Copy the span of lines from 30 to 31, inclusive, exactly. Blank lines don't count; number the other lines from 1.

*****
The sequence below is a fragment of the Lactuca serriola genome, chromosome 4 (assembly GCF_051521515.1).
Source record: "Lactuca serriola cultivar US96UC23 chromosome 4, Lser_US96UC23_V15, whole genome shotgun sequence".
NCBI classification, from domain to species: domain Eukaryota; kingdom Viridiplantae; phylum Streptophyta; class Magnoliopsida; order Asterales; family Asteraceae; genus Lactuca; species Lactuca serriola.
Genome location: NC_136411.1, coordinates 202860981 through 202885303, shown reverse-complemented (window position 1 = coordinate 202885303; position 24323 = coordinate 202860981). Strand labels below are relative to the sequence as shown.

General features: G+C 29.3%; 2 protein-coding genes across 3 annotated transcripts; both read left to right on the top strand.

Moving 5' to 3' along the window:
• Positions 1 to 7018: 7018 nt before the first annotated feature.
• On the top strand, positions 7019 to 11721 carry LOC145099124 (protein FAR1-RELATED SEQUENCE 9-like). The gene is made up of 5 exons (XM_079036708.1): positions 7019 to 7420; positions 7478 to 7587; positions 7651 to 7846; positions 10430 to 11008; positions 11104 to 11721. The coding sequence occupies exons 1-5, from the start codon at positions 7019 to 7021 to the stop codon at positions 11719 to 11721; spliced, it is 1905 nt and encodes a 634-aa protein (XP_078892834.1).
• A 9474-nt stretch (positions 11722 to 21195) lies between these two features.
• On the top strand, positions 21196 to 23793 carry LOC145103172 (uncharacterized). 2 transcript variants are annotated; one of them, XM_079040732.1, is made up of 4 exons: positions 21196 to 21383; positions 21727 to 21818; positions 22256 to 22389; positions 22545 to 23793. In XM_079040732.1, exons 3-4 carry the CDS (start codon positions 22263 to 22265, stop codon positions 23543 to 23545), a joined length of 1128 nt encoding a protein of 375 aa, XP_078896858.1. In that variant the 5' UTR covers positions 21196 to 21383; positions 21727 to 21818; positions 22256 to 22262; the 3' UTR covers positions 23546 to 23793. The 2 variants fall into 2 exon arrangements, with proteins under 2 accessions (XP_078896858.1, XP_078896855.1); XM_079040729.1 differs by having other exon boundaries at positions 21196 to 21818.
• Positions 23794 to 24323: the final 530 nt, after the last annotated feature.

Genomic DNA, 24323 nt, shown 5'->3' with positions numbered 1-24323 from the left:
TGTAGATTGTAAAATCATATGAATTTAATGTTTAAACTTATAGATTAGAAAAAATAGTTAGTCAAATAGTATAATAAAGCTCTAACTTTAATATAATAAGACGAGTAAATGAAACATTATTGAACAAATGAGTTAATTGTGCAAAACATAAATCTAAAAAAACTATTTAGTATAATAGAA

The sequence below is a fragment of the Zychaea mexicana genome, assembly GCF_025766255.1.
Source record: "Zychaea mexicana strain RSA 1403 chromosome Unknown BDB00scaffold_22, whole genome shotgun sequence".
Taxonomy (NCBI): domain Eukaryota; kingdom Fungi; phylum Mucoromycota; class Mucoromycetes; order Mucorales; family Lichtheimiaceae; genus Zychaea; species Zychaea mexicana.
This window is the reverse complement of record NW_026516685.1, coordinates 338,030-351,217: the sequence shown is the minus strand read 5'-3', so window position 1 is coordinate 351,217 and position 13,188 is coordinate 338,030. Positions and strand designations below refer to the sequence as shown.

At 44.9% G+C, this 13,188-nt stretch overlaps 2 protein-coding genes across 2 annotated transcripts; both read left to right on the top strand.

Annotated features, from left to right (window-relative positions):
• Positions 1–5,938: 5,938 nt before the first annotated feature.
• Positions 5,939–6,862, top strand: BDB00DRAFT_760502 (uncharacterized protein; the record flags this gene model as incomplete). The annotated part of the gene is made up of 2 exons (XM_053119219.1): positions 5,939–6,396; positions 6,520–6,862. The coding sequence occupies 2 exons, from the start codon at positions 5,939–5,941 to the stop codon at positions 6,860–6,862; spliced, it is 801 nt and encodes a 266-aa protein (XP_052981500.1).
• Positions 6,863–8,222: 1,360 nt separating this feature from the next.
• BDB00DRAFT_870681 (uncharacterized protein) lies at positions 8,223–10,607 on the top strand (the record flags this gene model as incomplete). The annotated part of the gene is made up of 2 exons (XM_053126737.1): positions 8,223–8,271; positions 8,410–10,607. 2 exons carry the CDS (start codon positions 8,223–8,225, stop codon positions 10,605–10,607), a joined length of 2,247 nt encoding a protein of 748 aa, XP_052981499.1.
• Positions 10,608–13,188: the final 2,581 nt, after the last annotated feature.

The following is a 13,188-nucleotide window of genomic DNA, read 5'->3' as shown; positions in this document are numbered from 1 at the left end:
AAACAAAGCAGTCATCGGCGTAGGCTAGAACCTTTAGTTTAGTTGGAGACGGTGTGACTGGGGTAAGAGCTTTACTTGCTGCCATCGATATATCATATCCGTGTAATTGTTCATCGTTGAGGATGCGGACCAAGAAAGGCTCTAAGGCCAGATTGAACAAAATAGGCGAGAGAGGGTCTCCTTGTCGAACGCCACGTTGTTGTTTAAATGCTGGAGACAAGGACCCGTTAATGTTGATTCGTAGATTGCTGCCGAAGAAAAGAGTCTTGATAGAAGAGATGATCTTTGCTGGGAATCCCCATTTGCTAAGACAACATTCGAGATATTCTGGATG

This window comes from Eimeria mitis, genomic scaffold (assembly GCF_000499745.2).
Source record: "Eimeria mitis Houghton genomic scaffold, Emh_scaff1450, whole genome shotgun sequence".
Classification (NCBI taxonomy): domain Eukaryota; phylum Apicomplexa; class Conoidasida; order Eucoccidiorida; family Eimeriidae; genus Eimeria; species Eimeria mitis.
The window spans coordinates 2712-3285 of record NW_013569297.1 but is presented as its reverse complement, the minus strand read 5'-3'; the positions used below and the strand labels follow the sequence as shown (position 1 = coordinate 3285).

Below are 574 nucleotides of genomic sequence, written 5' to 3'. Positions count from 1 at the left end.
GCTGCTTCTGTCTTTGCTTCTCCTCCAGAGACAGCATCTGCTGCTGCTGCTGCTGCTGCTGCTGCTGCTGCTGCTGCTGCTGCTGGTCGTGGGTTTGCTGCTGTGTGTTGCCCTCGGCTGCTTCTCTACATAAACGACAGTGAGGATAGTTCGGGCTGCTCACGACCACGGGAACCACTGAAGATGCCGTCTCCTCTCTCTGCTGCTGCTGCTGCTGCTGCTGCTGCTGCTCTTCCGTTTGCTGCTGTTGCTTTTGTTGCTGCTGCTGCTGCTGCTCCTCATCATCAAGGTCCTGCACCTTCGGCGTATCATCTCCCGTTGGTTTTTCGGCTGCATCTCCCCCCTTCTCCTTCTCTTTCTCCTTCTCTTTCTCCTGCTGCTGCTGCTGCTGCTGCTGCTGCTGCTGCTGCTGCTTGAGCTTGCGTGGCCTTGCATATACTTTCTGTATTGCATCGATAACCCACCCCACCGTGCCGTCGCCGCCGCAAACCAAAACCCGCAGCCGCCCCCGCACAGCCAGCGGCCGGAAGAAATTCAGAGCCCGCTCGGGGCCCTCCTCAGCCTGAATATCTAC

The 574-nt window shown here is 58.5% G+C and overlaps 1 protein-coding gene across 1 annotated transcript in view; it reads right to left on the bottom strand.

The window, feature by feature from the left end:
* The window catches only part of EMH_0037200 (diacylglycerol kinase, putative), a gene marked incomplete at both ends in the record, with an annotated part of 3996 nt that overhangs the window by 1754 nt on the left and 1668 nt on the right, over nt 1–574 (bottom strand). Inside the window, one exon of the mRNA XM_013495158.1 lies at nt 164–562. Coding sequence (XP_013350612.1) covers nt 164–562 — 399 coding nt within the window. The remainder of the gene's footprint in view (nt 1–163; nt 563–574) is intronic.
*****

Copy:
The window spans coordinates 2712-3285 of record NW_013569297.1 but is presented as its reverse complement, the minus strand read 5'-3'; the positions used below and the strand labels follow the sequence as shown (position 1 = coordinate 3285).

Below are 574 nucleotides of genomic sequence, written 5' to 3'. Positions count from 1 at the left end.